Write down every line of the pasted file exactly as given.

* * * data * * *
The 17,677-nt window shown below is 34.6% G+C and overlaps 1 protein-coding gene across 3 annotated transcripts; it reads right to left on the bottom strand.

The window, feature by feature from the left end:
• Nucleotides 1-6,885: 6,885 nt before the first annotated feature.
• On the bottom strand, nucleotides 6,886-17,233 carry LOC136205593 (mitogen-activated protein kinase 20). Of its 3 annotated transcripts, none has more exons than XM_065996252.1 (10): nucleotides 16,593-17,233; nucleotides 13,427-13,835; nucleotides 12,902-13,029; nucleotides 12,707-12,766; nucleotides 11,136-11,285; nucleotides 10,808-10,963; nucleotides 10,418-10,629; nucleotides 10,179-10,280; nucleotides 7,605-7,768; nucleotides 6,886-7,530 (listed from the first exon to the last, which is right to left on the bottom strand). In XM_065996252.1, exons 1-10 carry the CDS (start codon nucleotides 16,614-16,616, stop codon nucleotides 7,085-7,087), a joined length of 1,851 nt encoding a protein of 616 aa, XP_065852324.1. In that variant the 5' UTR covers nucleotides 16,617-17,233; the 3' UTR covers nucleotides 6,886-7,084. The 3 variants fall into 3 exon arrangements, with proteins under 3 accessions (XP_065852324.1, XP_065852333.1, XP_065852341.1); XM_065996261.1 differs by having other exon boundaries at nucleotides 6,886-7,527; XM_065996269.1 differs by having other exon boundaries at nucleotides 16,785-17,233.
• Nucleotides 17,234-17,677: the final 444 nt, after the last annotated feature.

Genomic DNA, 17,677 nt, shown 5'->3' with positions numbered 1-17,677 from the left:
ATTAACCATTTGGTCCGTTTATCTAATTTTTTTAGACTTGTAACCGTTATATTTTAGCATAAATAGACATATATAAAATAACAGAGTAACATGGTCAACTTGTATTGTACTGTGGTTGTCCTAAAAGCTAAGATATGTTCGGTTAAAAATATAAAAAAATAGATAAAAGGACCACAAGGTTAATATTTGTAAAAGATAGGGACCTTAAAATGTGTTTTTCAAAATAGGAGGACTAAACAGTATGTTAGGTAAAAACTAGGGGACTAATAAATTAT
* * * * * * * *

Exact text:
The 17,677-nt window shown below is 34.6% G+C and overlaps 1 protein-coding gene across 3 annotated transcripts; it reads right to left on the bottom strand.

The window, feature by feature from the left end:
• Nucleotides 1-6,885: 6,885 nt before the first annotated feature.
• On the bottom strand, nucleotides 6,886-17,233 carry LOC136205593 (mitogen-activated protein kinase 20). Of its 3 annotated transcripts, none has more exons than XM_065996252.1 (10): nucleotides 16,593-17,233; nucleotides 13,427-13,835; nucleotides 12,902-13,029; nucleotides 12,707-12,766; nucleotides 11,136-11,285; nucleotides 10,808-10,963; nucleotides 10,418-10,629; nucleotides 10,179-10,280; nucleotides 7,605-7,768; nucleotides 6,886-7,530 (listed from the first exon to the last, which is right to left on the bottom strand). In XM_065996252.1, exons 1-10 carry the CDS (start codon nucleotides 16,614-16,616, stop codon nucleotides 7,085-7,087), a joined length of 1,851 nt encoding a protein of 616 aa, XP_065852324.1. In that variant the 5' UTR covers nucleotides 16,617-17,233; the 3' UTR covers nucleotides 6,886-7,084. The 3 variants fall into 3 exon arrangements, with proteins under 3 accessions (XP_065852324.1, XP_065852333.1, XP_065852341.1); XM_065996261.1 differs by having other exon boundaries at nucleotides 6,886-7,527; XM_065996269.1 differs by having other exon boundaries at nucleotides 16,785-17,233.
• Nucleotides 17,234-17,677: the final 444 nt, after the last annotated feature.

Genomic DNA, 17,677 nt, shown 5'->3' with positions numbered 1-17,677 from the left:
ATTAACCATTTGGTCCGTTTATCTAATTTTTTTAGACTTGTAACCGTTATATTTTAGCATAAATAGACATATATAAAATAACAGAGTAACATGGTCAACTTGTATTGTACTGTGGTTGTCCTAAAAGCTAAGATATGTTCGGTTAAAAATATAAAAAAATAGATAAAAGGACCACAAGGTTAATATTTGTAAAAGATAGGGACCTTAAAATGTGTTTTTCAAAATAGGAGGACTAAACAGTATGTTAGGTAAAAACTAGGGGACTAATAAATTAT